Efficacy of Self-Examination Therapy in the Treatment of Generalized Anxiety Disorder

Daniel Bowman, Forrest Scogin, Mark Floyd, Ellen Patton, Lisa Gist

Research output: Contribution to journalArticlepeer-review

29 Scopus citations


To determine the efficacy of self-examination therapy in the treatment of generalized anxiety disorder, 38 adults volunteered for a study in which they were randomly assigned to self-examination therapy or to a delayed-treatment group. Analyses indicated that participants in self-examination therapy had significantly fewer symptoms of anxiety than did participants in the delayed-treatment group on the outcome measures of this study, which included ratings by trained clinicians and participants. The reduction in anxiety for people receiving self-examination therapy was maintained 3 months after treatment ended. The delayed-treatment group also showed significant improvement in anxiety symptoms after receiving self-examination therapy.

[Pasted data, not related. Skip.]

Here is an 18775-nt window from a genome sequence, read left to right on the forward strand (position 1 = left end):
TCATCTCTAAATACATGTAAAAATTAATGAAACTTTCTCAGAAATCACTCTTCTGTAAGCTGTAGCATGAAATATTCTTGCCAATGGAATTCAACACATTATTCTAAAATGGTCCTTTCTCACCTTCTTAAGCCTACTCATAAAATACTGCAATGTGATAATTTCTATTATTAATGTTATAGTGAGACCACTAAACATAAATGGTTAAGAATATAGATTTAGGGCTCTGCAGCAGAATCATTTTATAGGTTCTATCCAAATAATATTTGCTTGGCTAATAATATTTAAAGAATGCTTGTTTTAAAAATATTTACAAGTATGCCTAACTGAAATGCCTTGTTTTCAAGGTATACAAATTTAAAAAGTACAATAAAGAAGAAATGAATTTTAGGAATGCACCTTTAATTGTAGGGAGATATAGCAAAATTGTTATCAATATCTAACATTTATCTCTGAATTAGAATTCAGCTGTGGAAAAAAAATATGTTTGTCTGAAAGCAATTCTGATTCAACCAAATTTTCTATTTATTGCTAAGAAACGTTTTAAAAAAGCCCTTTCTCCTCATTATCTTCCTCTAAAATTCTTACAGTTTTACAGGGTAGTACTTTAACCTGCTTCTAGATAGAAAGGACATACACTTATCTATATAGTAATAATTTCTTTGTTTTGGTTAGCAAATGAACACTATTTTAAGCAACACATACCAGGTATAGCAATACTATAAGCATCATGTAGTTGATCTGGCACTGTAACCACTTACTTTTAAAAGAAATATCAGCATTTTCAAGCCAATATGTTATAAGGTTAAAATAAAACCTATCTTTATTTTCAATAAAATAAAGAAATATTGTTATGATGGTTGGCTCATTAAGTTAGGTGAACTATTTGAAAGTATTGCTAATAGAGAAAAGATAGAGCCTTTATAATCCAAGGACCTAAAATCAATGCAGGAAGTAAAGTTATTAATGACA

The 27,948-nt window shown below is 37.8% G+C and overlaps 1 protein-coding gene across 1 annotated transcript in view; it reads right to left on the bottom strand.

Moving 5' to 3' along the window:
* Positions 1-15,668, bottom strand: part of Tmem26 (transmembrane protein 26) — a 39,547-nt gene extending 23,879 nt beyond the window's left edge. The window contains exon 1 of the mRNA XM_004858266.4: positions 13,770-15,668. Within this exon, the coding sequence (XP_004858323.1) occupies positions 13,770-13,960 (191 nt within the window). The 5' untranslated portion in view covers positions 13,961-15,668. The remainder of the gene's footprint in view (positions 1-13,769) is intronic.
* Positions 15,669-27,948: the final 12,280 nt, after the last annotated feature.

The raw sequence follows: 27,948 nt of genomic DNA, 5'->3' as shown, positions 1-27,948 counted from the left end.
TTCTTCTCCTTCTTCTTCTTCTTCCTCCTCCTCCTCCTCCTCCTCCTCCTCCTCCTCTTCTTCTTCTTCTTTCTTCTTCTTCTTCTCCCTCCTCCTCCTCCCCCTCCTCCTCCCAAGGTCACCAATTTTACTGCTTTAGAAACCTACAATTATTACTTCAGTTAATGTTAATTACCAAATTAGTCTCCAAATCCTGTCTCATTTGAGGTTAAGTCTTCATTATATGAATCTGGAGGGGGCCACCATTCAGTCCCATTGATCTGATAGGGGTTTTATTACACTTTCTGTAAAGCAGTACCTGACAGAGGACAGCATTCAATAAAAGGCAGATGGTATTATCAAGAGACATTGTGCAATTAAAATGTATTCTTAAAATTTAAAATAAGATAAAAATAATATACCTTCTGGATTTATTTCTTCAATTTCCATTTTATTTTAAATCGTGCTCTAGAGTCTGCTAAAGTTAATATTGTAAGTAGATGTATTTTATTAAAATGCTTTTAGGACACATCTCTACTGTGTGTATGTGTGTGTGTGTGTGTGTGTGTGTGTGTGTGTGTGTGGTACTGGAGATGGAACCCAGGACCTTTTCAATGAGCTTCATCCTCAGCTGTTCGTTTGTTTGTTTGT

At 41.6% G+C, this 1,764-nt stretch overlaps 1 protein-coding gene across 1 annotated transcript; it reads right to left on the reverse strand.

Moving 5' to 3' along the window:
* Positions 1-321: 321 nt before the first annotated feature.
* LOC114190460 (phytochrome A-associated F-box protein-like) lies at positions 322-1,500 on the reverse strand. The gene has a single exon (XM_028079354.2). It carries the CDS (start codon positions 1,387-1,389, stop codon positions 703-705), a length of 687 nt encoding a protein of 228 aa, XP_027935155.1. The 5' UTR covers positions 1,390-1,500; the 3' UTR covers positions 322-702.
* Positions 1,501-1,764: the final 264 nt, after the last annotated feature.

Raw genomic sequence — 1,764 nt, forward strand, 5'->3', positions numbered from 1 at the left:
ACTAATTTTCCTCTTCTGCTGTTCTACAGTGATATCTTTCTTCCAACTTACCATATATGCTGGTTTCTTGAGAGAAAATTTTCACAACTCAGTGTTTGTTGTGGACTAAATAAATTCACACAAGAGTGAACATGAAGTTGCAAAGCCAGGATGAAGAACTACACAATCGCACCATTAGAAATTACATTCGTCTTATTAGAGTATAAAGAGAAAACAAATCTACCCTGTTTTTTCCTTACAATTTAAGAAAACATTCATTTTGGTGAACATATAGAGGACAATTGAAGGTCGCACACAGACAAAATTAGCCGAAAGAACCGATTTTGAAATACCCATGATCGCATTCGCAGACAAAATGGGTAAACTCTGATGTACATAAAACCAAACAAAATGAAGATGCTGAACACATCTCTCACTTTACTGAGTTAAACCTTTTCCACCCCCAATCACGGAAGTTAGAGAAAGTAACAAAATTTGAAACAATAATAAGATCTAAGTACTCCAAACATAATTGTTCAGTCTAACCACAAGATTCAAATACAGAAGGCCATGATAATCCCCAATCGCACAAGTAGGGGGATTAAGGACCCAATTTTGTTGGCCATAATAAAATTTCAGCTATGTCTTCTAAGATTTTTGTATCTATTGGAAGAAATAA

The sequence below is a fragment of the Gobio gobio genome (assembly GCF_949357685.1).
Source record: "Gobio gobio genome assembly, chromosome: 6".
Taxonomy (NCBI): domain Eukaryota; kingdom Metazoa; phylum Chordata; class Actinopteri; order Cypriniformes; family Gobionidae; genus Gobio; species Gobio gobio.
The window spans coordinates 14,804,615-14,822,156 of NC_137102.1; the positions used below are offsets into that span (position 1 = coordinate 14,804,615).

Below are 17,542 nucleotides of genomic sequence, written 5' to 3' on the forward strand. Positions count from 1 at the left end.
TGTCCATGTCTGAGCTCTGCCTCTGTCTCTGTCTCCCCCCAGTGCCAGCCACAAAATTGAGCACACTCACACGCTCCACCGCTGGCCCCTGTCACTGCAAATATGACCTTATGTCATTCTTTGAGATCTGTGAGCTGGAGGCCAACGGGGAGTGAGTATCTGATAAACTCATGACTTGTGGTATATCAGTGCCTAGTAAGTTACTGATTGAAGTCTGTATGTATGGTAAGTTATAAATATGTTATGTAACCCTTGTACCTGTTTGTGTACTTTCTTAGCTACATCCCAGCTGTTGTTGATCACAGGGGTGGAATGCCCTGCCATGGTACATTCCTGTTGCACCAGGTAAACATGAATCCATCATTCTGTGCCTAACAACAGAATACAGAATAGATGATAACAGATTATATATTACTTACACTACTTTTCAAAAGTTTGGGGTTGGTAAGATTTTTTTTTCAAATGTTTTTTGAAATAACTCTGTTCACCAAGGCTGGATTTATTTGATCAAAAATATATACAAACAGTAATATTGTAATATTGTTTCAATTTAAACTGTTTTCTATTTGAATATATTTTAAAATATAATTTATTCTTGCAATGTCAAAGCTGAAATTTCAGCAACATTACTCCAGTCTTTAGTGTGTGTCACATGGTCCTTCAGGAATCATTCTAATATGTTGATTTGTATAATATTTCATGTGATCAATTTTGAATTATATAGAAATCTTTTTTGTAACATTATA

Original languageEnglish (US)
Pages (from-to)267-273
Number of pages7
JournalJournal of Counseling Psychology
Issue number3
StatePublished - Jul 1997

ASJC Scopus subject areas

  • Social Psychology
  • Clinical Psychology
  • Psychiatry and Mental health


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